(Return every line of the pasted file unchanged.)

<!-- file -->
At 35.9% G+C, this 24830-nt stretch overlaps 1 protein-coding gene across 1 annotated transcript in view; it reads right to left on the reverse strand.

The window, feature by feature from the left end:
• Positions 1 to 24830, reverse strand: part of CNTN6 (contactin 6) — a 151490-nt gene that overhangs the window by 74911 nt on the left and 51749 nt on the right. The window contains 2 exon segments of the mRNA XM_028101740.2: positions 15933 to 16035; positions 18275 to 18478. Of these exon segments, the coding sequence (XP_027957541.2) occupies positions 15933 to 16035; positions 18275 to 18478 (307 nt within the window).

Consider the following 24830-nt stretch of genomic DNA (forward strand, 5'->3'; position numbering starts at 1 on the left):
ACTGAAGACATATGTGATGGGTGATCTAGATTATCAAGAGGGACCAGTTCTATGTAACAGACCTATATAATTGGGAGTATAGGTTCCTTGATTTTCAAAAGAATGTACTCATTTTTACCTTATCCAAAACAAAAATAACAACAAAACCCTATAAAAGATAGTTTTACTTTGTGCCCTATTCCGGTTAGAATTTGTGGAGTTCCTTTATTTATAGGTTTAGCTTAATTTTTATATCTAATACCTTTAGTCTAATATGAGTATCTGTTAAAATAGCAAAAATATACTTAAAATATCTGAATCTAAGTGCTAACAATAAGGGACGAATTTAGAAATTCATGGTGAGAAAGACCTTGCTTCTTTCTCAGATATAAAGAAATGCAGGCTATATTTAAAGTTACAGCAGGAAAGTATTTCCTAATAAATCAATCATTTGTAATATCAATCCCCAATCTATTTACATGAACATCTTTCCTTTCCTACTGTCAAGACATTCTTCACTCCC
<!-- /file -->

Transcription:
At 35.9% G+C, this 24830-nt stretch overlaps 1 protein-coding gene across 1 annotated transcript in view; it reads right to left on the reverse strand.

The window, feature by feature from the left end:
• Positions 1 to 24830, reverse strand: part of CNTN6 (contactin 6) — a 151490-nt gene that overhangs the window by 74911 nt on the left and 51749 nt on the right. The window contains 2 exon segments of the mRNA XM_028101740.2: positions 15933 to 16035; positions 18275 to 18478. Of these exon segments, the coding sequence (XP_027957541.2) occupies positions 15933 to 16035; positions 18275 to 18478 (307 nt within the window).

Consider the following 24830-nt stretch of genomic DNA (forward strand, 5'->3'; position numbering starts at 1 on the left):
ACTGAAGACATATGTGATGGGTGATCTAGATTATCAAGAGGGACCAGTTCTATGTAACAGACCTATATAATTGGGAGTATAGGTTCCTTGATTTTCAAAAGAATGTACTCATTTTTACCTTATCCAAAACAAAAATAACAACAAAACCCTATAAAAGATAGTTTTACTTTGTGCCCTATTCCGGTTAGAATTTGTGGAGTTCCTTTATTTATAGGTTTAGCTTAATTTTTATATCTAATACCTTTAGTCTAATATGAGTATCTGTTAAAATAGCAAAAATATACTTAAAATATCTGAATCTAAGTGCTAACAATAAGGGACGAATTTAGAAATTCATGGTGAGAAAGACCTTGCTTCTTTCTCAGATATAAAGAAATGCAGGCTATATTTAAAGTTACAGCAGGAAAGTATTTCCTAATAAATCAATCATTTGTAATATCAATCCCCAATCTATTTACATGAACATCTTTCCTTTCCTACTGTCAAGACATTCTTCACTCCC